‘It ran an ad showing how through recycling it was saving money that could be passed on to the consumer.’
At Coca-Cola, citizenship manager Liz Lowe is convinced the soft drinks giant’s recycling message does not need to change, despite widespread media coverage questioning the value of the practice in a depressed economy.
Coca-Cola is part of the Together partnership – an industry group Lowe says is very focused on a ‘value message’. ‘It’s not just save the planet, but it’s save money.’
‘Companies that respond to the faster, better, cheaper desire of consumers, and incorporate environmental and cost considerations into product development, business and comms strategies, will be best placed to benefit,’ adds Burson-Marsteller EMEA corporate responsibility co-lead David Page.
Brands also need to be careful of ‘greenwashing’. ‘People are looking for scapegoats,’ says Green Rocket MD Kim Stoddart. ‘Ensure claims are responsible and you are not invoking criticism.’
All eyes will be on the Copenhagen Climate Change Summit this December. NGOs and charities are expected to ramp up comms efforts in the run-up to the critical summit.
This is likely to result in increasingly aggressive messaging from the third sector, as it attempts to deliver campaigns that will drive a robust eventual agreement.
‘Most NGOs are extraordinarily focused on Copenhagen,’ says Futerra’s Townsend. ‘They don’t have to be 100 per cent focused on cost-saving. It’s better if they keep their edge.’
Despite that, Fairtrade Foundation comms director Barbara Crowther admits it has had to adopt a different approach.
‘We have been trying to emphasise that in the current economic climate, Fairtrade is needed now more than ever – what’s good is that it seems to resonate with the public,’ says Crowther. ‘People are staying fairly loyal to products they perceive to have a social benefit to other people.’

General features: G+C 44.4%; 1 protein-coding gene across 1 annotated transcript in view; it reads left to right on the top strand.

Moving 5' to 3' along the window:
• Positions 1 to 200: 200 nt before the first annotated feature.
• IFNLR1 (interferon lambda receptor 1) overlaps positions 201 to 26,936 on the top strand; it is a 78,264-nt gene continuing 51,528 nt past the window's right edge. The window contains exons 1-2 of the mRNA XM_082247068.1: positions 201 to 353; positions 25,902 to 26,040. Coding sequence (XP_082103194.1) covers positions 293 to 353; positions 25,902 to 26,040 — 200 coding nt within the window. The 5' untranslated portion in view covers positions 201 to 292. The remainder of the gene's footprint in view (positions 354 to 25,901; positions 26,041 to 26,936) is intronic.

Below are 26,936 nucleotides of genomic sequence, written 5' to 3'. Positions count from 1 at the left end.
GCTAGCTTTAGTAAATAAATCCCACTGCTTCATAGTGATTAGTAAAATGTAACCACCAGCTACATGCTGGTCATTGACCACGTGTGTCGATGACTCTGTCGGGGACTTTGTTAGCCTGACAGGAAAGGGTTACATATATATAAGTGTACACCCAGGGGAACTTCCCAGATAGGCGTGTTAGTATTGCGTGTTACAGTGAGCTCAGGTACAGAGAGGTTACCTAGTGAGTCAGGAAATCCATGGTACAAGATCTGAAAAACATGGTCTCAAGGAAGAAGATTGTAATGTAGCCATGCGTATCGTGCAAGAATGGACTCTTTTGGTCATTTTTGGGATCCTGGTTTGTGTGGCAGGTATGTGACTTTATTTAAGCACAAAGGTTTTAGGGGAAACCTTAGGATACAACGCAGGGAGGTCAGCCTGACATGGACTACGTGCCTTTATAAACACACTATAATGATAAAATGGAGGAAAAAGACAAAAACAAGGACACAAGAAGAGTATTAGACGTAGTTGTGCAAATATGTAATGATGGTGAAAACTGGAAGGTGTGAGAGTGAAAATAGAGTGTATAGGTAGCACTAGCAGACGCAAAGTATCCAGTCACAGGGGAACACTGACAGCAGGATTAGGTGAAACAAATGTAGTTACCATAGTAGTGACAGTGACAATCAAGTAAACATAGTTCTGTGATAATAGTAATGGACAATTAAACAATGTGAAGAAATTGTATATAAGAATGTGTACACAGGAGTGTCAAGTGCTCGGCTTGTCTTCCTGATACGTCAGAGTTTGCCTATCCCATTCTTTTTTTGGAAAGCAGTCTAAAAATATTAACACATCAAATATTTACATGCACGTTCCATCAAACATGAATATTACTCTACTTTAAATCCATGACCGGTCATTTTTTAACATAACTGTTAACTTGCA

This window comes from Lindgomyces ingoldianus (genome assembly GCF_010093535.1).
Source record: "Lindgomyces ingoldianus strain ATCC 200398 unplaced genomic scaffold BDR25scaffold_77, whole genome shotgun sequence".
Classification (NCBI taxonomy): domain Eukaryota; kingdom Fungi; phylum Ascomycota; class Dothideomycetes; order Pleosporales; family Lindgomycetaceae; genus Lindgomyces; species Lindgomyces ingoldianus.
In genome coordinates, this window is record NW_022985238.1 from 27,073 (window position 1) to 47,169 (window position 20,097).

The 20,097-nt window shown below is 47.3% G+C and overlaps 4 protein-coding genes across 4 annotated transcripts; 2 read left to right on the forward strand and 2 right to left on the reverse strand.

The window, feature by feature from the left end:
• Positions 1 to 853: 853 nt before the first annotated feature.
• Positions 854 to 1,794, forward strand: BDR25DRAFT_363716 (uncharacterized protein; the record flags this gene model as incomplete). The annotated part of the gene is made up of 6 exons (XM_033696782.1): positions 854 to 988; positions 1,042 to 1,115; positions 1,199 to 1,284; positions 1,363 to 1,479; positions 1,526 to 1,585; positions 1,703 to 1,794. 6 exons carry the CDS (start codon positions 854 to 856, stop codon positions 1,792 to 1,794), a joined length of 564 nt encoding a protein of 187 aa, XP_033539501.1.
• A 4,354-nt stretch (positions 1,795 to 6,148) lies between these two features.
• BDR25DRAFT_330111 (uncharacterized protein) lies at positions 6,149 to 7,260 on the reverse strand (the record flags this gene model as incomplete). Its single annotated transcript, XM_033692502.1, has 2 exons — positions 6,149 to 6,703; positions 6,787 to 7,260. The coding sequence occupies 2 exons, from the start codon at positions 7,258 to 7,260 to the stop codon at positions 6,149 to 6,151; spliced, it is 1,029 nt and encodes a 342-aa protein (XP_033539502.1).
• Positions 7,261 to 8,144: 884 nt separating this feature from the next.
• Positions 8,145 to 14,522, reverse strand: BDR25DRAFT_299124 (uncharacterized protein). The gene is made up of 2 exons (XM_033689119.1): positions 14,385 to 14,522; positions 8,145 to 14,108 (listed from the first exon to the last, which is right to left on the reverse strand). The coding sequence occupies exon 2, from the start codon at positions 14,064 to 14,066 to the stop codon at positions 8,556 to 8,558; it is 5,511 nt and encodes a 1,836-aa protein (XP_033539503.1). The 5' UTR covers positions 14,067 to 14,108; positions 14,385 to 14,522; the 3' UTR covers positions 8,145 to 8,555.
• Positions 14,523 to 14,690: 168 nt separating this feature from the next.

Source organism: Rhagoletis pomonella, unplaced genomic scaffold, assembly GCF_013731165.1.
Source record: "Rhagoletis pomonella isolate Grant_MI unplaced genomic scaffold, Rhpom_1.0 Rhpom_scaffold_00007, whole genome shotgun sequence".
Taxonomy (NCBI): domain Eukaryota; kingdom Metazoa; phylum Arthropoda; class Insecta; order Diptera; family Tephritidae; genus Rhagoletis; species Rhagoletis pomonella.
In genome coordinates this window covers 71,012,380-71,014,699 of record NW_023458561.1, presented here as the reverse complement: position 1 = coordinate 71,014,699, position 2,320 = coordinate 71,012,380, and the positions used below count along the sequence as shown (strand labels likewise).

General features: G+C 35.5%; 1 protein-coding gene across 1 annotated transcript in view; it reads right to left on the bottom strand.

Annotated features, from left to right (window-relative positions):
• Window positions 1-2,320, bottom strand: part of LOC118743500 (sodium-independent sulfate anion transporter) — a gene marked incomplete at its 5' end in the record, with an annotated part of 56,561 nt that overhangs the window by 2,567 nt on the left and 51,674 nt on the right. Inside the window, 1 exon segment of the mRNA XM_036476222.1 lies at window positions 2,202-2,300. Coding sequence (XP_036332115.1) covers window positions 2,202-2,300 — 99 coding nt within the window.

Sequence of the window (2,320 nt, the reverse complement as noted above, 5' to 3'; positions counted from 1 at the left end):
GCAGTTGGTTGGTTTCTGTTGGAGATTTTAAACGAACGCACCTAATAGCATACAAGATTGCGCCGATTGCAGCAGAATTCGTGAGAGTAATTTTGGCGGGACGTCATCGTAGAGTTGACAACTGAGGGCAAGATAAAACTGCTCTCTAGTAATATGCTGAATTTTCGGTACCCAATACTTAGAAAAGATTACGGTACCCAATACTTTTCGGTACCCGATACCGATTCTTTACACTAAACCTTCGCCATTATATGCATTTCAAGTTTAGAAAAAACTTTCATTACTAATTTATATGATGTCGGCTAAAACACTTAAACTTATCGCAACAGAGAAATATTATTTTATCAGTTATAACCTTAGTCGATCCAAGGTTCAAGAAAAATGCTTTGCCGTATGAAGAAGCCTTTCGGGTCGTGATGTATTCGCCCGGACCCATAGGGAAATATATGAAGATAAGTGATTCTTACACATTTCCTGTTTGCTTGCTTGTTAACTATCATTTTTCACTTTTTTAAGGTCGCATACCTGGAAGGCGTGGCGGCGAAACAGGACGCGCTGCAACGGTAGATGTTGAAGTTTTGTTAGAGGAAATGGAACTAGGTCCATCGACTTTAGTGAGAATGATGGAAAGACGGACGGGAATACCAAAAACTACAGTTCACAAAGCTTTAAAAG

Crowther’s comments are echoed by Friends of the Earth comms director Adeela Warley, who told PRWeek it would increasingly incorporate a focus on value into its communications.
But do not expect NGOs to lose sight of their famed ability to influence the comms agenda of both media and business. ‘I would encourage them to point out waste,’ says Townsend. ‘They are very good at pointing out where companies are not walking the talk.’
The recession has prompted changes in the tone of media coverage towards the environment, thanks to an overwhelming focus on how people are responding to the change in economic climate.
‘There’s a theme there, to which we have to be prepared to respond,’ admits Fairtrade Foundation’ s Crowther.
‘Sometimes the story you want to put out is being diverted into a story about economic survival as though that’s the only story.’
The ‘doom and gloom’ agenda also means environmental stories are being covered in a considerably less positive way than one year ago. ‘Climate change is being covered as something without a solution,’ says Futerra’s Townsend. ‘I see the stories being far more depressing – they are more likely to be fear-mongering.’
The Sun environment editor Ben Jackson believes there is actually less cynicism among readers nowadays, despite the increasing priority of value for money. ‘They feel the arguments for doing something are more cogent and more sensible,’ he says.
‘I don’t think the economy lessens people’s fears about children and their grandchildren’s future. The credit crunch will eventually pass and people want to secure a brighter world in the long term.’
As the Copenhagen Climate Change Summit approaches, and the economy slowly improves, expect environmental coverage to return to an even keel.